However, these are not 'normal' times – not with the world showing the first signs of synchronised growth in getting on for two decades. Not with the system thus facing a clustering of remedial investment schedules, of a kind not seen for many a long year; ones whose undertaking is urgently needed both to supply an expanded fixed capital's requirement for more complementary goods and to build the logistical capacity to move these – and the finished products to which they give rise – around our humming international trading routes.
Thus, many supply lines are now stretched drum-tight and leave little or no room for producer shortcomings – whether these take the form of a storm in the Gulf; a flood in the mineshaft; a dry hole under the rig; an outbreak of disease in the crop; a failure of rainfall; a protracted labour dispute; or an act of military aggression.
If such an event were to occur, we can be sure of one thing: no-one, but no-one, would for long be reassured by the level of current inventories – and the missing backwardations would reassert themselves in an instant.
In accepting this, we can fairly state that the currently less favourable roll is therefore to be seen as something of an option premium; a call on the emergence of both increased demand and the accident of interrupted supply.
In addition to this, many producers – especially the many with costs in local currencies and revenues in US dollars – are actually far from flourishing in this environment (another counter to the equity-only crowd), by dint of their great sensitivity to the vicissitudes of our flawed global reserve currency. As rising commodity prices lead these producers' local units to strengthen – and as their interest rate differentials shift against the US as a result – hedging their forex risk becomes less advantageous even as their naked exposure becomes more and more threatening to their continued viability.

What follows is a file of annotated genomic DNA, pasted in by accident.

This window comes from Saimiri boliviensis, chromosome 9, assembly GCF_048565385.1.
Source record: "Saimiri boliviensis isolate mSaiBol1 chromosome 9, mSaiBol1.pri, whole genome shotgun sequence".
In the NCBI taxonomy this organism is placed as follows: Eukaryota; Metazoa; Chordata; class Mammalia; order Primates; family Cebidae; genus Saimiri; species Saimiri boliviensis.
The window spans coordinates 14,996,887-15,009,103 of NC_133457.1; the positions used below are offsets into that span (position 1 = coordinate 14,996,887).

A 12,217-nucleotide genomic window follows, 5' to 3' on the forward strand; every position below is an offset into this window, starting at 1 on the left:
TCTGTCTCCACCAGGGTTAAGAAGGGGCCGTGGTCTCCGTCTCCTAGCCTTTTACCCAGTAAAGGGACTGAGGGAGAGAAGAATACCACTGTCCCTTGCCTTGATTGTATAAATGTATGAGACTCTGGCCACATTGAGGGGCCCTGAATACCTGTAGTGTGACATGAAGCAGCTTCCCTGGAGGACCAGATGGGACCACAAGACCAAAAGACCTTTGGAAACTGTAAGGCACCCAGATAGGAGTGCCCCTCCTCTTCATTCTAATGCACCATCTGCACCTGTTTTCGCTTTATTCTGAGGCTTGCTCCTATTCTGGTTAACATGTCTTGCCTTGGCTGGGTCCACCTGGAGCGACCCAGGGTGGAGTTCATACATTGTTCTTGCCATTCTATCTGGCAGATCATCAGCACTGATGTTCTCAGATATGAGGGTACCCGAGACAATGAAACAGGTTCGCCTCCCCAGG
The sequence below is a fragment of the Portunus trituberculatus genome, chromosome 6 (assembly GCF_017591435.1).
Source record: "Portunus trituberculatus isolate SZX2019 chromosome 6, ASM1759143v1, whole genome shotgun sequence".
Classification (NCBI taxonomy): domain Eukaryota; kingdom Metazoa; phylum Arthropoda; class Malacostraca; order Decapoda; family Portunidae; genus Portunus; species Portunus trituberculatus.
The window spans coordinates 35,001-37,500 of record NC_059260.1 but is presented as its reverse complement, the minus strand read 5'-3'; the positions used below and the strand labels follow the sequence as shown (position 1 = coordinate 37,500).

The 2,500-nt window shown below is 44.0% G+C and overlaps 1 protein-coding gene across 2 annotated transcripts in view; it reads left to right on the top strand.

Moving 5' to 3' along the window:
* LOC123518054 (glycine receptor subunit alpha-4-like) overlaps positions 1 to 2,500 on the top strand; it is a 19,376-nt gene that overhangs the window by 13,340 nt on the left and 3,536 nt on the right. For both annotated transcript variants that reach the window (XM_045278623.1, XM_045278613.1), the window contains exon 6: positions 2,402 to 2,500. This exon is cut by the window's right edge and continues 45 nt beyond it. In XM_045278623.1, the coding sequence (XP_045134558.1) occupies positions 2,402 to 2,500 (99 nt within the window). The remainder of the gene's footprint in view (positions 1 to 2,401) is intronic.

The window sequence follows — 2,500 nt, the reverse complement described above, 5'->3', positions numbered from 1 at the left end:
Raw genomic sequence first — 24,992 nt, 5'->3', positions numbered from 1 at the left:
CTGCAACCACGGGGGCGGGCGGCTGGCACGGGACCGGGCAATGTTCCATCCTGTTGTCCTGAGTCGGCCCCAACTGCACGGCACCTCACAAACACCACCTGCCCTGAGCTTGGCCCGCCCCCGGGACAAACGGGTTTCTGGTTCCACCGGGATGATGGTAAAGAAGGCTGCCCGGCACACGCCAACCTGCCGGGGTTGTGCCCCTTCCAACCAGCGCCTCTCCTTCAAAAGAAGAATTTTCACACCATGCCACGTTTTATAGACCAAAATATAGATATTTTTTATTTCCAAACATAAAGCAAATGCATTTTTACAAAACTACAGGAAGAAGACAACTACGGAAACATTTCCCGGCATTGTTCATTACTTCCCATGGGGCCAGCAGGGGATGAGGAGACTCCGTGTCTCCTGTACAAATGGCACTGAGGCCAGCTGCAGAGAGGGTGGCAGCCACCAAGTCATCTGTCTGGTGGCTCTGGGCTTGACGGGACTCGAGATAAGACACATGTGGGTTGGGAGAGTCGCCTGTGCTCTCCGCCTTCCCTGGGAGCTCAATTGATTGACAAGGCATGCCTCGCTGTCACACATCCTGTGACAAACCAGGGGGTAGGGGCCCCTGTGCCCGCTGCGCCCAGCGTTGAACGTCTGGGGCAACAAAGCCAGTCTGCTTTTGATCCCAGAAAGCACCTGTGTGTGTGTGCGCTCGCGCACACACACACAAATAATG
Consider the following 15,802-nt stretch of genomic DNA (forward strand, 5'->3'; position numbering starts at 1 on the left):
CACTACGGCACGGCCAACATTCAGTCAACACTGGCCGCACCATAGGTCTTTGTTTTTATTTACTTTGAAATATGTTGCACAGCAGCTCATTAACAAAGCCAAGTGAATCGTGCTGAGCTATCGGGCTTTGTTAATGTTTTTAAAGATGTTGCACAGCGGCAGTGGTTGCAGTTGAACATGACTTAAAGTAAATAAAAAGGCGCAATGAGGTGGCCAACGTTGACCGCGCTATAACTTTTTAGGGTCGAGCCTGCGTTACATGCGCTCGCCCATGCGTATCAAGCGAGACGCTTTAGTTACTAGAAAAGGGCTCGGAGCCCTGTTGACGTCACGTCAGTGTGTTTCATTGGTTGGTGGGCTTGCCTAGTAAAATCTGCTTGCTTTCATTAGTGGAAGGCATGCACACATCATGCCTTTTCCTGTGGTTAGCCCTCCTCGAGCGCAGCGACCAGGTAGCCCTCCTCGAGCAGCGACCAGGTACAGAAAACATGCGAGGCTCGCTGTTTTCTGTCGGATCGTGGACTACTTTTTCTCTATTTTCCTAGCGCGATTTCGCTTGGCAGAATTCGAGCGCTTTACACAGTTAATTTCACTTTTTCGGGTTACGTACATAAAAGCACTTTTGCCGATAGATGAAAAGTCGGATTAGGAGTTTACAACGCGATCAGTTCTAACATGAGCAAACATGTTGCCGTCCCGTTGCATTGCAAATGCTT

Add in the fact that many of these resource companies have been committing the double sin of high-grading and under-investing during the long years of famine and it is demonstrable that cash costs are, in many cases, beginning to rise – whatever long-term technological advances we are usually told to expect to mitigate this process.
Thus, there is a chance that higher US dollar prices of commodities especially where this originates in a falling dollar, rather than from a heightened physical demand – begin not to call forth supply increases, in classical fashion, but that they may even occasion a nasty, forcible curtailment of output. If so, anxieties about securing needed resources will rapidly intensify, not only supporting deferred futures prices, seen as outrights, but also potentially restoring backwardations, at a stroke.
In such a case – all too easily envisionable – the present cost of roll would then prove to have been nothing more than the payment of a very reasonable insurance premium.
So, to sum up, commodities are assets. They are valuable portfolio assets. They are economically scarce to a degree today's money is not now, nor will ever be. They do enjoy periods where they rise in all of nominal, real, and relative terms.
The currently diminished running returns are neither unique to this class, nor necessarily prohibitive when we allow for prevailing uncertainties. Notwithstanding this, commodities are not assets to be held unthinkingly or passively, over all horizons, under all conditions, and in all conceivable circumstances – but then the same stricture applies in spades to all competing outlets for an investor's funds, as only the most cursory glance at financial history will confirm.
Sean Corrigan is Chief Investment Strategist at Diapason Commodities Management